May 06, 2011
By J.T. Kreager
Trophy hunters know consistently harvesting mature bucks takes the right equipment, experience and lots of dedication. But the one simple concept that led me to my best buck ever was my preseason effort to locate him. I purposely set out in early 2010 to find more and bigger bucks than I had in the past. I normally hunt multiple states, so time is at a premium during October and November. In past years, my plan in Ohio was to hunt several farms in October, harvesting some does, and then based on sightings and sign, narrow my efforts down to a farm or two. This approach has worked well for me on 140- to 150-class whitetails but not top-end, Boone & Crockett bucks. I decided I needed a different strategy because that caliber of buck simply doesn't exist on every farm.
I began by networking with friends, landowners and even outfitters to get permission to hunt new properties and basically cast a wider net. After many tanks of gas in my truck and considerable time with a plat book in hand, I had gained access to several new farms by late spring. My next step was to put out trail cameras and essentially take an inventory of the available bucks. I ran a circuit of seven Moultrie trail cameras over Trophy Rock mineral licks across four counties in Ohio. In my experience, bucks crave minerals in the spring and summer and will frequently hit these spots, sometimes several times a day. This sounds fun but requires a lot of time, effort and planning. In my case, the rewards would be worth it for several reasons. First and foremost, I love all the work involved with bowhunting trophy whitetails. It's a passion of mine. Second, I own a network of hunting Web sites -- www.NextHunt.com, www.HuntInfo.com and www.American-Hunter.com -- so some of the experience, pictures and tips can be shared with my readers as well.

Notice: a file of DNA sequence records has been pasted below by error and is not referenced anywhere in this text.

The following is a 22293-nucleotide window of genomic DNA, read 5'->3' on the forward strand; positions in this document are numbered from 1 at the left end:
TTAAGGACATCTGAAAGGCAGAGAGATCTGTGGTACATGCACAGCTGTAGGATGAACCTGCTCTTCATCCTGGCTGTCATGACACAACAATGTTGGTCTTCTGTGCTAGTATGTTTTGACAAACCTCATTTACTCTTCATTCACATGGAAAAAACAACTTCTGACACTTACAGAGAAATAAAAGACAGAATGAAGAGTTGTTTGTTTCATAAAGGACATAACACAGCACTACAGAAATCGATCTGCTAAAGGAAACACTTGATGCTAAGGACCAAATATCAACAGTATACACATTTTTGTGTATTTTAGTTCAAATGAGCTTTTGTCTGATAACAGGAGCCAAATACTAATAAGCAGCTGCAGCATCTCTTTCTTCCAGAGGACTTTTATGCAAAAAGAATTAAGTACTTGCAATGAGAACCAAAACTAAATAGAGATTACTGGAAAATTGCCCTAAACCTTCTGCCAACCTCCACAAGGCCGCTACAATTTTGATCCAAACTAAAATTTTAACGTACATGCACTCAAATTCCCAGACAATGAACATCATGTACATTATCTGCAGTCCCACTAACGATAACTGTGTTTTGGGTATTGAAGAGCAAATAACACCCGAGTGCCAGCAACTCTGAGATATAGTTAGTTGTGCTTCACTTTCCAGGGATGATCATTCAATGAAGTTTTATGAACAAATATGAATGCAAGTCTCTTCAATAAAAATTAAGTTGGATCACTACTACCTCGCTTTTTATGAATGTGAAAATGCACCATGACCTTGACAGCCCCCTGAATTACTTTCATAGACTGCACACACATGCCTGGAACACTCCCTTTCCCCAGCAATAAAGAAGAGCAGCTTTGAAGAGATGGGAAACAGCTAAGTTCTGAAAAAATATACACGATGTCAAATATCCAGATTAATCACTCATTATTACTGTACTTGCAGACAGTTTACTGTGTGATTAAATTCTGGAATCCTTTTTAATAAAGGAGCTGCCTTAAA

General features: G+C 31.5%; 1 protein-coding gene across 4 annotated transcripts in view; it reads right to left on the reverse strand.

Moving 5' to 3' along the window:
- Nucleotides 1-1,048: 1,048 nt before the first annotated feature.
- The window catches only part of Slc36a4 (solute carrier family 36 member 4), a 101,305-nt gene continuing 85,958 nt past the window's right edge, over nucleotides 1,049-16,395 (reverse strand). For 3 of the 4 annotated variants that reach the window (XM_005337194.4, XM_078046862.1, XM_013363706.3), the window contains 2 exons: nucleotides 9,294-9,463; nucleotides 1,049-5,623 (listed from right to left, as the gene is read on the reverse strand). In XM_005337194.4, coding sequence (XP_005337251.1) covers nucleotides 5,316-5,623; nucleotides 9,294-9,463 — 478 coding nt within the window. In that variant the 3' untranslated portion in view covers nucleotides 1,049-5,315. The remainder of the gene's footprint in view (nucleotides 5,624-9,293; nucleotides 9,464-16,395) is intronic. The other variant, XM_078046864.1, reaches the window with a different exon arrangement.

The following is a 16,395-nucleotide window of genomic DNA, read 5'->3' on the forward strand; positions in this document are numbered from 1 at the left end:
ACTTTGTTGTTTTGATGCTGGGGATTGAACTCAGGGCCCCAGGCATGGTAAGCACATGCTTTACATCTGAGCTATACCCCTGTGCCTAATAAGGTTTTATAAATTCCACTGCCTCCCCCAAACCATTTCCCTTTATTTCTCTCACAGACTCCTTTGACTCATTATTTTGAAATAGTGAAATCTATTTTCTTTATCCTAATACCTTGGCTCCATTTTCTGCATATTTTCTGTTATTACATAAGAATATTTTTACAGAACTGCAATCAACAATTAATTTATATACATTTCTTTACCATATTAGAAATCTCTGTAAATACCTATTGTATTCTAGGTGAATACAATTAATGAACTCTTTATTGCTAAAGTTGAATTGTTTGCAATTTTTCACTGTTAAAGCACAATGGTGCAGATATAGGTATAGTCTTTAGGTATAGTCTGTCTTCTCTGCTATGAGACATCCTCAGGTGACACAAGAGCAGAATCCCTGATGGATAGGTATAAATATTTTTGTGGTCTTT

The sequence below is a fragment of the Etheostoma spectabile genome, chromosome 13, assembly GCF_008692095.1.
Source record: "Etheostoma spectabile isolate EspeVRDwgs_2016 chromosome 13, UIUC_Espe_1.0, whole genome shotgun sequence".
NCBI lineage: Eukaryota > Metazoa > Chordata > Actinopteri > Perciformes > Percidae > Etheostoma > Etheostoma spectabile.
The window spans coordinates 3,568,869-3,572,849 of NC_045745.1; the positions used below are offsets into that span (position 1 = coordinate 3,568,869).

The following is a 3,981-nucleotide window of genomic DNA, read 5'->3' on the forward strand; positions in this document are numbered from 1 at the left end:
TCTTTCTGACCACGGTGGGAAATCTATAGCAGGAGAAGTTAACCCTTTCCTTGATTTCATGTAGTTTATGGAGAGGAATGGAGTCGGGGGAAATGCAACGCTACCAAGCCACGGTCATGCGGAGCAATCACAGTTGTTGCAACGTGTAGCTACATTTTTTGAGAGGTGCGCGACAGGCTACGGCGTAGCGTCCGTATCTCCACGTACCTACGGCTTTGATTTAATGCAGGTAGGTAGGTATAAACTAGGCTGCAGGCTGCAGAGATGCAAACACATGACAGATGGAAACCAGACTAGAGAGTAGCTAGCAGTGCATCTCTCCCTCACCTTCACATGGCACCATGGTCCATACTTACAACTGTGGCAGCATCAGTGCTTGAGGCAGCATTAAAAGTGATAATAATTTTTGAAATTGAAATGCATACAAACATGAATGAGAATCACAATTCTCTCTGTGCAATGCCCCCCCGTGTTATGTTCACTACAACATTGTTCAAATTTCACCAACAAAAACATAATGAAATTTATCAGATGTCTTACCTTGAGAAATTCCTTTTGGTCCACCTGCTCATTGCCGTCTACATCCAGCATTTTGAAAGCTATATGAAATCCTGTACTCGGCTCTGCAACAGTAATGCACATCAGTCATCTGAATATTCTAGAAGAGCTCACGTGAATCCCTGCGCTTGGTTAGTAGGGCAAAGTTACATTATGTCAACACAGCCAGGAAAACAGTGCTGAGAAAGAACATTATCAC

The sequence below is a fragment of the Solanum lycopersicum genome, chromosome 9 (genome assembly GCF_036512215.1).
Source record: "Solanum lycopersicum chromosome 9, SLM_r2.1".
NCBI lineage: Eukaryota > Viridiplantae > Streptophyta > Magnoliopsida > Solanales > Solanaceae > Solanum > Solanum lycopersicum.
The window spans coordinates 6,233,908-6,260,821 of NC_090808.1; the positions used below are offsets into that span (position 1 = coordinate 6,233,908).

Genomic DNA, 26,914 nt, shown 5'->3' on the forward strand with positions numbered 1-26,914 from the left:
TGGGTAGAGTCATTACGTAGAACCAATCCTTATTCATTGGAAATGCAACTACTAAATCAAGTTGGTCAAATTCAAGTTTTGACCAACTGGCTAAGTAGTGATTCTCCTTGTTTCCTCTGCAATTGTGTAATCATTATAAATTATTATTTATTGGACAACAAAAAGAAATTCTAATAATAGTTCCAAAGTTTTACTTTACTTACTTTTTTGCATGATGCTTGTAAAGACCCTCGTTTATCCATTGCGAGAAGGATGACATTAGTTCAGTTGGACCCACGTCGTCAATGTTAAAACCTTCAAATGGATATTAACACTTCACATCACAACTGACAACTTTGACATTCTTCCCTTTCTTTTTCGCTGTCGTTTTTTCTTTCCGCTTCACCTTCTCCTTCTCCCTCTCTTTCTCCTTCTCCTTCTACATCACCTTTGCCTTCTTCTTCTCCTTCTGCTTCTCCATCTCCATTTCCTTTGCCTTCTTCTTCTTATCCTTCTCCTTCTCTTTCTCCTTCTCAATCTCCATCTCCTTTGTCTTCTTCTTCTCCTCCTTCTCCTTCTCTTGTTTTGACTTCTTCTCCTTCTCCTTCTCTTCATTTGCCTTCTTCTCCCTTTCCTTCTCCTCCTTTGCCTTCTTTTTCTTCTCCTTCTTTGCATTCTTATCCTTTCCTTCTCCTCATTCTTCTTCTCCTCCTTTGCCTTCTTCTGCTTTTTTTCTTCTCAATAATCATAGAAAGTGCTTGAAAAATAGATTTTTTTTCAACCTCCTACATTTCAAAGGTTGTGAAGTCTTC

By June, I had pictures of eight bucks that were showing shooter potential but only two that might be Booners. I started hanging my Lone Wolf stands and made a point to swap SD cards from cameras about once every 3-4 weeks and at midday. I try very hard not to bump these mature deer any more than necessary.
By the time I checked trail cams in July, it was becoming obvious one of the two largest bucks was a truly special deer. This buck was growing the most perfect and largest 10-point rack I had ever seen. I figured my camera must be near his core area since he often came by in daylight. If this pattern would just hold, he would be killable. I was beyond excited. How many days until bow season?
In August, it was interesting to see his pattern shifting to more nocturnal activity. At this point he was easily a 185-inch-plus typical, with long tines and main beams. This was going to be the buck on which I was going to focus all my efforts, starting with early season.
My early-season set-up for this buck was simple. The buck seemed to be bedding on the east side of a rectangular-shaped woods. There was a low point in the fence where the farmer had told me he often saw deer. This was on the west side of the same woods near an inside corner and where the trail cam was positioned. I had already hung two Lone Wolf stands near this fence crossing, one to the north and one to the south, which gave me some options to play the wind. Unfortunately, neither of them allowed me to hunt with the prevailing southwest-westerly winds we commonly get in early fall. I had to have an easterly wind. Of course, when opening day arrived, the wind was northwesterly. So I took my daughter hunting instead. She shot a nice doe, which was an awesome way to kick-off the season!